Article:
Wednesday, September 24, 2014

Reply: Practical use of Body Armor?

In reply to: Practical use of Body Armor?

Anonymous said...
I wonder if buying this stuff over the internet gets official notice. I also wouldn't be surprised if a zealous prosecutor used your body armor against you after a home burglary gone bad. Wouldn't they try to convince a jury you were looking to have a shootout with the criminal?
I'm not opposed to body armor, I'm seriously asking questions and would love to hear other people's opinions.

I think that while you may come across a stupid prosecutor in the case of body armor, there should be no doubt: It literally catches a bullet that would probably kill you if it didn’t, so its clearly better to explain yourself while alive than avoid the possibility of explaining something that you are legally entitled to do anyway, and be dead.
You are right though about something. The second amendment covers guns, not armor, so regulations are very much possible. I’d get armor while I can and if anyone comes asking, which is highly unlikely, then there’s a chance you may have sold it by then, or lost it in a fishing trip.
Anonymous said...
I'm confused about the life-span of the soft vests. Kevlar, although it expires in 5 years or so, has been tested to be good many years later. There are complaints on the internet, however, about some of the laminated fabrics like Goldflex and Twaron delaminating.
If I convinced myself and my wife to get a vest, I wouldn't want something that's going bad in a few years. Especially if body armor is legally unavailable some time in the future.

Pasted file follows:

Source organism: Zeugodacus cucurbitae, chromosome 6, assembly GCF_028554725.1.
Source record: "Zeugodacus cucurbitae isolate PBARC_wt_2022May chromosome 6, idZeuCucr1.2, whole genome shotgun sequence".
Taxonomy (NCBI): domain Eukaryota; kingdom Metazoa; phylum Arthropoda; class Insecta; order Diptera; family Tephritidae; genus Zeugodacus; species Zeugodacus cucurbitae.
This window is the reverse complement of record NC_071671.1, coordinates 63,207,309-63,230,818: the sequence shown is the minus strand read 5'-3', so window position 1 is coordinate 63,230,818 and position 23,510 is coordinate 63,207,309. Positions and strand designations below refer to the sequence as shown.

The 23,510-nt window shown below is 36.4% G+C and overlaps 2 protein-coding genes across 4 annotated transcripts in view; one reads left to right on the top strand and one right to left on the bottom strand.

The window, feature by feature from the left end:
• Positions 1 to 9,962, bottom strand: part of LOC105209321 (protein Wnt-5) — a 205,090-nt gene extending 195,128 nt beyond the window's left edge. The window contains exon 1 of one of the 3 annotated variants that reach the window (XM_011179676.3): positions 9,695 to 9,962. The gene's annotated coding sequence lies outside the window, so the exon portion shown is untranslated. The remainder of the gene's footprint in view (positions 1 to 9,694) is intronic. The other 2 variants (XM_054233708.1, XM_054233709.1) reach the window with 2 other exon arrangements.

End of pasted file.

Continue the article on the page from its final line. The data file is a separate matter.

Does anyone know where to get well built kevlar vests for a reasonable price?

Zylon is the material to be avoided. It has some serious failures and NIJ decertified all vests containing Zylon. Goldflex® is an aramid like Kevlar®, and makes for thinner (up to 35% thinner) yet effective vests. It tends to be more expensive than Kevlar as well, but due to being thinner and flexible its well suited for concealed armor. The debate on laminated or not is rather academic. No matter what brand name of aramid its made of, no vest is intended to take multiple shots in a same area anyway. If you’re lucky enough to survive getting shot a bunch of times, then count your blessing and buy a new vest.

Don Williams said...
1) I think the 5 years refers to 5 years of police-like use --i.e worn constantly 8-10 hours per day soaked in perspiration and in contact with a 98.6 deg F human body. I would think that Intermittent use would extend that working life well out past 5 years.
2) To mimick such usages, the latest NIJ Testing protocol --NIJ 0101.06, adopted 2006 -- added a conditioning treatment to body armor in which it is tested for bullet resistance after 10 days of being tumbled in a
drum, 5 revolutions per minute for a total of 72,000 tumbles. At 80% humidity and 149 deg F.
3) Maybe Fernando would like to give his opinion/experience on some details of selection criteria for body armor. A lot of police get killed wearing body armor --as shown in the FBI report -- because crooks now know they are wearing it and go for head shots. So it seems to me it would be important to conceal the armor because it loses much value if an attacker can see you are wearing it.
4) On the other hand, level IIIA is not much thicker than level II and IIIA can stop some penetrating rounds like 357 Magnum in FMJ (level II just tests 357 in JSP), 38 super, 357 sig. I don't know if IIIA can stop the 7.62 Tokarov round but I would think it would do better than II.